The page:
Wetland hydrological monitoring explained 1
Posted on May 19, 2021

Wetland hydrological monitoring explained

This article describes what wetland hydrological monitoring is, why it is important and some of the key considerations in implementing monitoring in wetland environments to ensure it is a success.

Wetlands are an important functional element of our landscape. The term covers a range of habitats that are permanently, seasonally or occasionally inundated. The hydrology has an impact on the ecological processes, resulting in a specific species composition.

What is hydrological monitoring?

Hydrological monitoring in a wetland environment involves observing and recording water levels across the site, with a view to using the data to understand how the wetland hydrology functions.

Dependent on the project brief, it can be important to monitor the wetland over a sufficiently long time to understand its behaviour in different conditions, including through significant drought events and under flood conditions. At the very least a monitoring period should encompass all four seasons for understanding a good range of hydrological conditions.

Wetlands react to prevailing conditions, and many wetland systems may have water levels either below or above ground for some or all of the year. This diversity and range of systems is one of the wonders of wetland systems.

It may be useful for some sites to have flow measurement (as opposed to just level) at the inflow or outflow points from a site. Measuring flow can always be achieved, but is much more technically demanding, requires more resource and can be expensive.

Why is wetland hydrological monitoring important?

Wetlands are under threat from a range of human induced pressures and therefore understanding their ecology and hydrology is critical to ensuring they are managed correctly.

There is a well-established and strong link between hydrology and the ecology of wetland sites. This is because the range of plants which form the basis of a wetland have varying water level requirements. For example, reedbed or fen habitat – which includes plants such as common reed – require relatively high water levels, whilst nettles and scrub can start to encroach as a site dries out.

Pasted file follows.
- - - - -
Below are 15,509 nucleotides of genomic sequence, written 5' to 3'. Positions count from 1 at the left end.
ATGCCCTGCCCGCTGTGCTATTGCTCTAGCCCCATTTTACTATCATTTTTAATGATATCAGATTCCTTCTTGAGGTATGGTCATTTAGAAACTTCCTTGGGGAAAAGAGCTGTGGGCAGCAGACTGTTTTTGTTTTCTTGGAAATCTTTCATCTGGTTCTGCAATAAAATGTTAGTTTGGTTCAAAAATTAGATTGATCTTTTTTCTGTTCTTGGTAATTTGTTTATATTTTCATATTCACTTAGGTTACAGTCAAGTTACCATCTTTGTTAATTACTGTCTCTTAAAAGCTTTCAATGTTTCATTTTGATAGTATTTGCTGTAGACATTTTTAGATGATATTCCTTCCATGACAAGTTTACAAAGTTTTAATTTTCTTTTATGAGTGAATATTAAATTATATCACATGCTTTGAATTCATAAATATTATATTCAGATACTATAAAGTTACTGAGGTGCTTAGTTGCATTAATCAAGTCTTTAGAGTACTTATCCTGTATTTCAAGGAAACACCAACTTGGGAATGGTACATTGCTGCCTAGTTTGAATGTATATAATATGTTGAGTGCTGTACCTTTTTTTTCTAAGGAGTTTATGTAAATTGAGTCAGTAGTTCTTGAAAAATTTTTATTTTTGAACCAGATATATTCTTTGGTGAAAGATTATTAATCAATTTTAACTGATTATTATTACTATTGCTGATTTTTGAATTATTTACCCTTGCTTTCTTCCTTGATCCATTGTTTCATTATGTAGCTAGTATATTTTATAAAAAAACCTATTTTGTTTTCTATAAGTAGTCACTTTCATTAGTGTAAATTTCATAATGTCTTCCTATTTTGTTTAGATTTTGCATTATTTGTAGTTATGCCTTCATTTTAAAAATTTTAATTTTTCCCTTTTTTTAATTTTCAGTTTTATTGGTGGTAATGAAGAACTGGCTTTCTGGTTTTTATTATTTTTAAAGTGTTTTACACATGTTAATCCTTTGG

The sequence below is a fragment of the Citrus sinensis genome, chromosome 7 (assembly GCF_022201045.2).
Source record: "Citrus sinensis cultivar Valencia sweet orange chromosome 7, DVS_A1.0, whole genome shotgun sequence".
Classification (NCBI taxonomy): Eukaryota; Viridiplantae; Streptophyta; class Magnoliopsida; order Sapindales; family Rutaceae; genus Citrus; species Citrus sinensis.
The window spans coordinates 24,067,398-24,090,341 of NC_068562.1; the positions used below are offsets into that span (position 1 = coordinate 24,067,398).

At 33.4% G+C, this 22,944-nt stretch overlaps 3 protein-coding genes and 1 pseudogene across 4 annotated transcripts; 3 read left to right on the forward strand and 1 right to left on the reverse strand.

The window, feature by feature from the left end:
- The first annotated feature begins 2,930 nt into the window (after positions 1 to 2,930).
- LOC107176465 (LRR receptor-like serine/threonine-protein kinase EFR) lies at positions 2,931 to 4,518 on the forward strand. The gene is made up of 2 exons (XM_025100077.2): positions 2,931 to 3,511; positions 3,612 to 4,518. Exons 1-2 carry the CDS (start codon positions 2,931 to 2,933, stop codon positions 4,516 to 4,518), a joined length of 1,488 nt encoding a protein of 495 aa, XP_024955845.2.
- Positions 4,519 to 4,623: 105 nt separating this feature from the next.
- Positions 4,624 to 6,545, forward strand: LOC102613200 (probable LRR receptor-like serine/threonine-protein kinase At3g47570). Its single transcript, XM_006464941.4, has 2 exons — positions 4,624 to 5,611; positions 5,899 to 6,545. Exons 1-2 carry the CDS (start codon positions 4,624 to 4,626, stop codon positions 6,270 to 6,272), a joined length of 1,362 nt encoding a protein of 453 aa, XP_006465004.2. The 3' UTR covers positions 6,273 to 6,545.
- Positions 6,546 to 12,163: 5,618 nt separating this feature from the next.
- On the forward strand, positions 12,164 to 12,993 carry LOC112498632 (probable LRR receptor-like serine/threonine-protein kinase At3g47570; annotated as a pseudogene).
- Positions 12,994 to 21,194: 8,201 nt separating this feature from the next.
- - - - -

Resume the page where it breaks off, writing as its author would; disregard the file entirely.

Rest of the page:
Intervention, such as raising water levels, may be required to improve a site’s habitat or to prevent deterioration. Only when a wetland’s hydrology is fully understood can it be effectively managed, or satisfaction achieved that there is stability in ecological status. Wetlands are usually transitional habitats and so require management to prevent change.

Clearly there is a continuum of complexities in the hydrology of wetland systems, and some may be very simple. A spring-fed fen can be simplistic and not require management. Yet a lowland wet meadow may have different hydrological different inputs from fluvial flooding, groundwater discharges and artificial input from management regimes. If a site is complex or and has very specific target water levels to facilitate a certain habitat type, simplistic management may not be successful. Inflows are often from a combination of surface water and groundwater systems and these must be understood before they can be effectively managed.

5 key considerations for effective wetland monitoring

Collecting good quality water level data in wetland environments is not easy, but it is critical to do it properly. Important elements that ensure success follow.

  1. Network design: Positioning of wells is critical to make sure the data are of maximum utility, especially when their number is limited by project cost constraints. This takes experience and should build upon any existing understanding of the system functioning, ensuring critical areas of the site are subject to monitoring.
  2. Monitoring: Ensuring a frequency of monitoring appropriate to both the system you are investigating, and the desired project outcomes is really important. Often this involves working with local partners to increase the frequency of manual measurements.  The use of data loggers can significantly improve the sampling rate and therefore the clarification of hydrological processes occurring.
  3. Anchoring: the soil profile (and wells) can move vertically in dynamic wetland environments with expansion and contraction from being wet and dry, or even floating. Monitoring wells may therefore require anchoring to prevent them from moving and thus undermining any water level measurements that will be taken relative to the well top. This ensures data quality.
  4. Levelling: A level survey is required to enable a comparison of water level data between different wells. This allows the dynamics of the wetland environment to be understood once the data are processed.  Dependent on the site and the project brief this may be just using a local relative survey across the site, but high accuracy differential GPS may be beneficial. Post-processing of raw data to account for the level survey ensures the data are fit for purpose.
  5. Data processing: Good quality-assurance of the data is critical. Experience ensures this is done effectively to avoid a variety of potential pitfalls.  The post-processing of logged data requires good data management and incorporating an assessment of atmospheric pressure which will affect the water level records. The interpretation of the data for developing the understanding of how the wetland site is functioning is critical for improving the site management.


How Thomson can help

Our Freshwater team are experts in wetland hydrological monitoring and developing a solid understanding of how a wetland system works. This in turn allows effective habitat management for conservation, water quality treatment or even local amenity. Contact us to discuss what would benefit your sites.

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